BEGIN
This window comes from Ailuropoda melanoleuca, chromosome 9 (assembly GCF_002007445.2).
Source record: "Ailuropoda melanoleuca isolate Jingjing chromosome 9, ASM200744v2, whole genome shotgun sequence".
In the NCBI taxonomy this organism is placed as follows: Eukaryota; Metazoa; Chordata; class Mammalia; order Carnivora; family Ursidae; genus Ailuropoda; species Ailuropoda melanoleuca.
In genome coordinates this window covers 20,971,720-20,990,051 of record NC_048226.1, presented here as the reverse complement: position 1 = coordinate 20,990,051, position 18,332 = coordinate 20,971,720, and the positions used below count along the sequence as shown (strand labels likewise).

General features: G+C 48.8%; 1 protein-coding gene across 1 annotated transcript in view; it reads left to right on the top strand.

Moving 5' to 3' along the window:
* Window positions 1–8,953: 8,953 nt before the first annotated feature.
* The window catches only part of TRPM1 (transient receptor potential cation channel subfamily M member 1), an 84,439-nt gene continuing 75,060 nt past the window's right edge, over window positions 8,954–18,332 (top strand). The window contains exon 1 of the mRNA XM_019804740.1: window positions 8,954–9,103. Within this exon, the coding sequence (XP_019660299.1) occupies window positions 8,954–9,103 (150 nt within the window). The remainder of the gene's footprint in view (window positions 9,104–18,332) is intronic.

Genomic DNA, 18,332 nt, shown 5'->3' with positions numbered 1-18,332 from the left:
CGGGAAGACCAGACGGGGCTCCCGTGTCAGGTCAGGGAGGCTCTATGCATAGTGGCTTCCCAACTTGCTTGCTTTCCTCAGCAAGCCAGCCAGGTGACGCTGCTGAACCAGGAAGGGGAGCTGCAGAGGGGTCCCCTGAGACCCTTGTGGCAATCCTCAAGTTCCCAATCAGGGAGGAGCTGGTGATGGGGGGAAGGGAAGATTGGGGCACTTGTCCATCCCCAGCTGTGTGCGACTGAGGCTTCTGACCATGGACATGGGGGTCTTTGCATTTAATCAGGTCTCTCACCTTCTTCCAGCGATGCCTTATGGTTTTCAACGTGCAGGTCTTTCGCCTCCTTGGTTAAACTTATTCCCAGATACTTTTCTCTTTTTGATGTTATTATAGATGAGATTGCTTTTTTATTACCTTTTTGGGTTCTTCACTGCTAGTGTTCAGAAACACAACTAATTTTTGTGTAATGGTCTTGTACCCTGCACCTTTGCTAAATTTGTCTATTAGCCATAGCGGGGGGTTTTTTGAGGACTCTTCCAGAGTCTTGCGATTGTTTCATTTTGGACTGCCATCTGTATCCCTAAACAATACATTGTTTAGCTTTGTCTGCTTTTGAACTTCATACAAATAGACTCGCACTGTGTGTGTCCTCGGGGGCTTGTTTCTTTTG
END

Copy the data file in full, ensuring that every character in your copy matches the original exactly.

This window comes from Ailuropoda melanoleuca, chromosome 9 (assembly GCF_002007445.2).
Source record: "Ailuropoda melanoleuca isolate Jingjing chromosome 9, ASM200744v2, whole genome shotgun sequence".
In the NCBI taxonomy this organism is placed as follows: Eukaryota; Metazoa; Chordata; class Mammalia; order Carnivora; family Ursidae; genus Ailuropoda; species Ailuropoda melanoleuca.
In genome coordinates this window covers 20,971,720-20,990,051 of record NC_048226.1, presented here as the reverse complement: position 1 = coordinate 20,990,051, position 18,332 = coordinate 20,971,720, and the positions used below count along the sequence as shown (strand labels likewise).

General features: G+C 48.8%; 1 protein-coding gene across 1 annotated transcript in view; it reads left to right on the top strand.

Moving 5' to 3' along the window:
* Window positions 1–8,953: 8,953 nt before the first annotated feature.
* The window catches only part of TRPM1 (transient receptor potential cation channel subfamily M member 1), an 84,439-nt gene continuing 75,060 nt past the window's right edge, over window positions 8,954–18,332 (top strand). The window contains exon 1 of the mRNA XM_019804740.1: window positions 8,954–9,103. Within this exon, the coding sequence (XP_019660299.1) occupies window positions 8,954–9,103 (150 nt within the window). The remainder of the gene's footprint in view (window positions 9,104–18,332) is intronic.

Genomic DNA, 18,332 nt, shown 5'->3' with positions numbered 1-18,332 from the left:
CGGGAAGACCAGACGGGGCTCCCGTGTCAGGTCAGGGAGGCTCTATGCATAGTGGCTTCCCAACTTGCTTGCTTTCCTCAGCAAGCCAGCCAGGTGACGCTGCTGAACCAGGAAGGGGAGCTGCAGAGGGGTCCCCTGAGACCCTTGTGGCAATCCTCAAGTTCCCAATCAGGGAGGAGCTGGTGATGGGGGGAAGGGAAGATTGGGGCACTTGTCCATCCCCAGCTGTGTGCGACTGAGGCTTCTGACCATGGACATGGGGGTCTTTGCATTTAATCAGGTCTCTCACCTTCTTCCAGCGATGCCTTATGGTTTTCAACGTGCAGGTCTTTCGCCTCCTTGGTTAAACTTATTCCCAGATACTTTTCTCTTTTTGATGTTATTATAGATGAGATTGCTTTTTTATTACCTTTTTGGGTTCTTCACTGCTAGTGTTCAGAAACACAACTAATTTTTGTGTAATGGTCTTGTACCCTGCACCTTTGCTAAATTTGTCTATTAGCCATAGCGGGGGGTTTTTTGAGGACTCTTCCAGAGTCTTGCGATTGTTTCATTTTGGACTGCCATCTGTATCCCTAAACAATACATTGTTTAGCTTTGTCTGCTTTTGAACTTCATACAAATAGACTCGCACTGTGTGTGTCCTCGGGGGCTTGTTTCTTTTG